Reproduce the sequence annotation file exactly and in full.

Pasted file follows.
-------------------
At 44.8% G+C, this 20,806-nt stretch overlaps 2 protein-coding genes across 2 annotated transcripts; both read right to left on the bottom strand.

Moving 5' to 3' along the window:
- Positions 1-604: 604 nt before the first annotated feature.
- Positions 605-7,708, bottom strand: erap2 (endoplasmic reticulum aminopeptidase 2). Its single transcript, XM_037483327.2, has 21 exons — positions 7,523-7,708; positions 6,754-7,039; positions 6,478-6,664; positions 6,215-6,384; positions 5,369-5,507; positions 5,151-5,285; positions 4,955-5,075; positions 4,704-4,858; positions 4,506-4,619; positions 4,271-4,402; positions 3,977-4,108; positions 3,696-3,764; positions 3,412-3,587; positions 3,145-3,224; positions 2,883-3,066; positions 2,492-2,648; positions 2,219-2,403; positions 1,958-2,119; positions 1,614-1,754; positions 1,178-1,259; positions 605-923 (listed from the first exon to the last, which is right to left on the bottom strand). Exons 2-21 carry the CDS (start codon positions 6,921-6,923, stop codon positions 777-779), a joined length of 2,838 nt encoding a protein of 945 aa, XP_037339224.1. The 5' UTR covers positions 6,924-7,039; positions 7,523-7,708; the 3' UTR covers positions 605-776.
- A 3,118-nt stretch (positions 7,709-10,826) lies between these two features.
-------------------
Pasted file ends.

At 44.8% G+C, this 20,806-nt stretch overlaps 2 protein-coding genes across 2 annotated transcripts; both read right to left on the bottom strand.

Moving 5' to 3' along the window:
- Positions 1-604: 604 nt before the first annotated feature.
- Positions 605-7,708, bottom strand: erap2 (endoplasmic reticulum aminopeptidase 2). Its single transcript, XM_037483327.2, has 21 exons — positions 7,523-7,708; positions 6,754-7,039; positions 6,478-6,664; positions 6,215-6,384; positions 5,369-5,507; positions 5,151-5,285; positions 4,955-5,075; positions 4,704-4,858; positions 4,506-4,619; positions 4,271-4,402; positions 3,977-4,108; positions 3,696-3,764; positions 3,412-3,587; positions 3,145-3,224; positions 2,883-3,066; positions 2,492-2,648; positions 2,219-2,403; positions 1,958-2,119; positions 1,614-1,754; positions 1,178-1,259; positions 605-923 (listed from the first exon to the last, which is right to left on the bottom strand). Exons 2-21 carry the CDS (start codon positions 6,921-6,923, stop codon positions 777-779), a joined length of 2,838 nt encoding a protein of 945 aa, XP_037339224.1. The 5' UTR covers positions 6,924-7,039; positions 7,523-7,708; the 3' UTR covers positions 605-776.
- A 3,118-nt stretch (positions 7,709-10,826) lies between these two features.